Bread Basics 101

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Last Updated on June 3, 2015 by Chef Mireille

Now that I am part of the Tame the Yeast group, a sub group of the Blogging Marathon, where we will be experimenting with a variety of yeast risen breads every month, I thought a post on some of the basics of bread baking was appropriate. Even though I have been baking breads for more than 20 years, I mostly just followed recipes and I am great at reading directions and following recipes, so I really hadn’t had any bread making mishaps. That was pure luck.

Over the past two years, I starting developing my own recipes with some successes like this Quinoa Bread and also with some not so great results. I am still far from an expert and this is only what I have learned from trial and error and research. If you are feeling scared to start baking your own yeast breads, read through this and you will be armed with the knowledge to bake successful breads.

Yeast

Let’s first talk about yeast. There are three types of yeast that can be used – dry active yeast, instant yeast and fresh yeast.

Depending on the climate you live, yeast can be stored at room temperature or the refrigerator. I generally store yeast in a kitchen cabinet at room temperature. However if you live in a very hot and humid climate in a tropical country, it would be better to store it in the refrigerator and you can use it directly from the refrigerator.
Dry active yeast and fresh yeast needs hot water to activate.  It can be activated in lukewarm water,  milk, or butter. The temperature of the liquid should be 110 F – 120 F. It should be activated prior to adding to the flour in a recipe. A sweetener like sugar or honey also helps the yeast to activate. To activate yeast, you should first dissolve the sweetener in the hot liquid. Then sprinkle the yeast on top and wait 5-10 minutes. The liquid should turn foamy. If it does not turn foamy, either the liquid temperature was off or your yeast was dead.

For fresh yeast to activate, again first mix the lukewarm water with a sweetener. Crumble the yeast into the warm water. Wait 5-10 minutes for it to activate.
Instant yeast, also sold as quick rise yeast or rapid rise yeast, does not need to activate in hot water. You can put this yeast directly into the flour and add the warm liquid being used in the recipe. Instant yeast can tolerate warmer temperatures and if you choose to still activate it for a quicker rise, you can activate it at temperatures between 120 F – 130 F.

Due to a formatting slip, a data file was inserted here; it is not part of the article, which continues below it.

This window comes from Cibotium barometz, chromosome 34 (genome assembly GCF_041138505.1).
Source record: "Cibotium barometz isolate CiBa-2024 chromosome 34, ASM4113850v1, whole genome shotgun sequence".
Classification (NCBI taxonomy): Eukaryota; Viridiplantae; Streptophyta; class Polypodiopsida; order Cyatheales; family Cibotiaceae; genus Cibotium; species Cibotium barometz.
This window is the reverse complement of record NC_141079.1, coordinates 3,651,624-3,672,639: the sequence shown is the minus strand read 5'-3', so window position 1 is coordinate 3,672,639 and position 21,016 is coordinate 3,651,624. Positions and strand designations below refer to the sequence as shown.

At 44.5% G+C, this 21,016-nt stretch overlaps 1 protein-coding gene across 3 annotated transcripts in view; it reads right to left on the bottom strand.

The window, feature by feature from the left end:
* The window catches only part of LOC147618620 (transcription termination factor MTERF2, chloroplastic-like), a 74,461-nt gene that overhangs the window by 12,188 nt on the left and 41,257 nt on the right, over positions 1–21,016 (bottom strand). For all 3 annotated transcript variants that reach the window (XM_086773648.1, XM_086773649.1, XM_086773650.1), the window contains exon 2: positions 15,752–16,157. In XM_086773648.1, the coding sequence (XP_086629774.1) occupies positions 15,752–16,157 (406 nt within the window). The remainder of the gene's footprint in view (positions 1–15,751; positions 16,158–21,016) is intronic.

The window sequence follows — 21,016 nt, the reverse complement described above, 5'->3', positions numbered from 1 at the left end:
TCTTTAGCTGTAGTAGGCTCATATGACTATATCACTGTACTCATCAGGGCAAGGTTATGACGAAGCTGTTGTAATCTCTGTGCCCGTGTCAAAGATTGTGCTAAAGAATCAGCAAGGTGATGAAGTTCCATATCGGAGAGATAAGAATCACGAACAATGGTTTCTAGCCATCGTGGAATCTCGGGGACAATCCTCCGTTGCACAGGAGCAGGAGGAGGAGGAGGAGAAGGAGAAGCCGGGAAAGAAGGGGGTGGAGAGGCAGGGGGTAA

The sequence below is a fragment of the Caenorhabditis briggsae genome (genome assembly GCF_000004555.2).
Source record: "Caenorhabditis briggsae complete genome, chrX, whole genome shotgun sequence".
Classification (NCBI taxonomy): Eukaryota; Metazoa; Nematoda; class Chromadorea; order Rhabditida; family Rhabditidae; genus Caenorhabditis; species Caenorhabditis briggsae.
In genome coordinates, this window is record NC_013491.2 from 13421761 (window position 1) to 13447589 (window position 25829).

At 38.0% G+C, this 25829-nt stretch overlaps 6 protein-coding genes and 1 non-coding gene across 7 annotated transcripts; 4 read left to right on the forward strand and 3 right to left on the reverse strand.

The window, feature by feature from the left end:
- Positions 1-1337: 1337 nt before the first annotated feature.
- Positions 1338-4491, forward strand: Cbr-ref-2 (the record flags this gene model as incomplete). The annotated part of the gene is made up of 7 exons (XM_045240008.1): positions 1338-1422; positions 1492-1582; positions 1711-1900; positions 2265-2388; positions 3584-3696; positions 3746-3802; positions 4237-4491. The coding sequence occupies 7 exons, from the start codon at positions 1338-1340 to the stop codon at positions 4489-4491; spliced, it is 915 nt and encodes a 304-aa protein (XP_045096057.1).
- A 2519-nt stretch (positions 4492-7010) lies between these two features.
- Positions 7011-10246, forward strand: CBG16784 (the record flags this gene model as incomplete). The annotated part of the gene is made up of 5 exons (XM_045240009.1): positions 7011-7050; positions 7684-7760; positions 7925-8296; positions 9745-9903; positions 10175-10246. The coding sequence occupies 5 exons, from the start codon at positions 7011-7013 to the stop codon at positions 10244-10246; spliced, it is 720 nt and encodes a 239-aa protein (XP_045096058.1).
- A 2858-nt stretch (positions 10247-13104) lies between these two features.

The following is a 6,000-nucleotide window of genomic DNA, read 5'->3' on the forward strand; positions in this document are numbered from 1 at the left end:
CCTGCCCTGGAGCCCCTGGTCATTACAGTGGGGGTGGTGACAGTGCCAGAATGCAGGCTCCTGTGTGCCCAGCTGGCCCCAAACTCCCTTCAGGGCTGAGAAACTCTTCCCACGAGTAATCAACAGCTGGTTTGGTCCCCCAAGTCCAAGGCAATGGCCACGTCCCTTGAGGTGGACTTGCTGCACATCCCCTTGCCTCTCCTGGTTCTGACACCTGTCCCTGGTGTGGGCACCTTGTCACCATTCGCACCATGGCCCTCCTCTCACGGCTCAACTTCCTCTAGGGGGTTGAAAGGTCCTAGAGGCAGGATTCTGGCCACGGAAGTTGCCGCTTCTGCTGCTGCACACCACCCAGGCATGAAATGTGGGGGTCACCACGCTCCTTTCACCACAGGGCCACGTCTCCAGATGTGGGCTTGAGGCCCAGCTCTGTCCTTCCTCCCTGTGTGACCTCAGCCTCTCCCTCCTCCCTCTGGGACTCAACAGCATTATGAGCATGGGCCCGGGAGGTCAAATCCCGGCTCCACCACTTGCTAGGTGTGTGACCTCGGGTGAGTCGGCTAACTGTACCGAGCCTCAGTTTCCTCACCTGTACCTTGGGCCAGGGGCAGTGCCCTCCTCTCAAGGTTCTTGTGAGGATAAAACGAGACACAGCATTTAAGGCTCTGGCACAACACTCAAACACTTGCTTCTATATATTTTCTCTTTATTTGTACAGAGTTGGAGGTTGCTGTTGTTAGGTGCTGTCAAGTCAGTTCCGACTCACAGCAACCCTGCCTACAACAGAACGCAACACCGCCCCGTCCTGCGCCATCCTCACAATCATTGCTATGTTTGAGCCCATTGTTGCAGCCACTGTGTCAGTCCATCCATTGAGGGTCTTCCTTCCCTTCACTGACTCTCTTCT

To get the same rise, 3 times the quantity by weight of fresh yeast to instant yeast should be used and 2 1/2 times the quantity of fresh yeast by weight to dry active yeast should be used if substituting in a recipe.

Flour

In order for gluten to develop, it needs protein. Here in America, our flour is very high in protein. Even if you just buy all purpose flour or whole wheat flour at your regular supermarket, you should not have any problems. Worldwide compared to flours in other countries, our variety of Hard Red Wheat has the highest protein content than any wheat flour.
For even faster and better results, you can also purchase bread flour which has an even higher protein content and in some markets you can also purchase whole wheat bread flour. Using bread flour will result in a more chewy result with more air pockets than regular flour.

In many other countries especially in Asia and Africa, durum wheat is the only wheat flour available. This whole wheat has a lower protein content than Hard Red Wheat and will take a much longer time to rise. To compensate, make sure the bread is kneaded well so that the gluten is developed. Additionally, in these countries you can also purchase vital wheat gluten which will help the dough to rise. Here in America, you can only purchase vital wheat gluten at special International markets.

Hope you feel confident now armed with the knowledge to make fantastic yeast risen breads.

Check out the Blogging Marathon page for the other Blogging Marathoners doing BM#43

LIKE THIS RECIPE? LEAVE A COMMENT..I LIVE FOR THEM!
Chef Mireille

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